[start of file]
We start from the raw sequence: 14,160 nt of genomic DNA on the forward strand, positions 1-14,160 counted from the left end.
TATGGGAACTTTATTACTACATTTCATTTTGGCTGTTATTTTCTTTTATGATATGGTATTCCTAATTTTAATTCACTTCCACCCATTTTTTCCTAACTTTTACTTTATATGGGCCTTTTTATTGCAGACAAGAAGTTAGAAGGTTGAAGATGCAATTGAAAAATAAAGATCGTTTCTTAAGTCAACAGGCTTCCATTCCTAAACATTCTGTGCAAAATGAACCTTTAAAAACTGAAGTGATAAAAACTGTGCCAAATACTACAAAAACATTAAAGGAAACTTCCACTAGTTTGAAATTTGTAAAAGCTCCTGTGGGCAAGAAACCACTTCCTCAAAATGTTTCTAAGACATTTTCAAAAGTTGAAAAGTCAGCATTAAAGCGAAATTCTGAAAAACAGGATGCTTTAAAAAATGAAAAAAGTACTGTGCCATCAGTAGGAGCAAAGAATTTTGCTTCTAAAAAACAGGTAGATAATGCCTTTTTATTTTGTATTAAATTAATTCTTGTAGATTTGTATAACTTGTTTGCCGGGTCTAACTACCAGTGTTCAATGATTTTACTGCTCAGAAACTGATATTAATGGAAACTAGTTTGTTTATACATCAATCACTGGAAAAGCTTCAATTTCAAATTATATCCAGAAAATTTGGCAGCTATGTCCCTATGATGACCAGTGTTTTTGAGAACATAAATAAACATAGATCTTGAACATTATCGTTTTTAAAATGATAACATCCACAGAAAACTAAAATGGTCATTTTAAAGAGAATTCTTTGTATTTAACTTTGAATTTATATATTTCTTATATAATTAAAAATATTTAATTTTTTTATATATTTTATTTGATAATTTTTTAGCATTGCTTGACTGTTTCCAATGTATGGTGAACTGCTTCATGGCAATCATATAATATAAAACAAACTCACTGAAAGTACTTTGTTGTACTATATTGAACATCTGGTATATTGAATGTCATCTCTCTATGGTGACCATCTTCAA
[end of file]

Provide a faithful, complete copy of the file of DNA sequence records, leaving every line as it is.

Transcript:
We start from the raw sequence: 14,160 nt of genomic DNA on the forward strand, positions 1-14,160 counted from the left end.
TATGGGAACTTTATTACTACATTTCATTTTGGCTGTTATTTTCTTTTATGATATGGTATTCCTAATTTTAATTCACTTCCACCCATTTTTTCCTAACTTTTACTTTATATGGGCCTTTTTATTGCAGACAAGAAGTTAGAAGGTTGAAGATGCAATTGAAAAATAAAGATCGTTTCTTAAGTCAACAGGCTTCCATTCCTAAACATTCTGTGCAAAATGAACCTTTAAAAACTGAAGTGATAAAAACTGTGCCAAATACTACAAAAACATTAAAGGAAACTTCCACTAGTTTGAAATTTGTAAAAGCTCCTGTGGGCAAGAAACCACTTCCTCAAAATGTTTCTAAGACATTTTCAAAAGTTGAAAAGTCAGCATTAAAGCGAAATTCTGAAAAACAGGATGCTTTAAAAAATGAAAAAAGTACTGTGCCATCAGTAGGAGCAAAGAATTTTGCTTCTAAAAAACAGGTAGATAATGCCTTTTTATTTTGTATTAAATTAATTCTTGTAGATTTGTATAACTTGTTTGCCGGGTCTAACTACCAGTGTTCAATGATTTTACTGCTCAGAAACTGATATTAATGGAAACTAGTTTGTTTATACATCAATCACTGGAAAAGCTTCAATTTCAAATTATATCCAGAAAATTTGGCAGCTATGTCCCTATGATGACCAGTGTTTTTGAGAACATAAATAAACATAGATCTTGAACATTATCGTTTTTAAAATGATAACATCCACAGAAAACTAAAATGGTCATTTTAAAGAGAATTCTTTGTATTTAACTTTGAATTTATATATTTCTTATATAATTAAAAATATTTAATTTTTTTATATATTTTATTTGATAATTTTTTAGCATTGCTTGACTGTTTCCAATGTATGGTGAACTGCTTCATGGCAATCATATAATATAAAACAAACTCACTGAAAGTACTTTGTTGTACTATATTGAACATCTGGTATATTGAATGTCATCTCTCTATGGTGACCATCTTCAA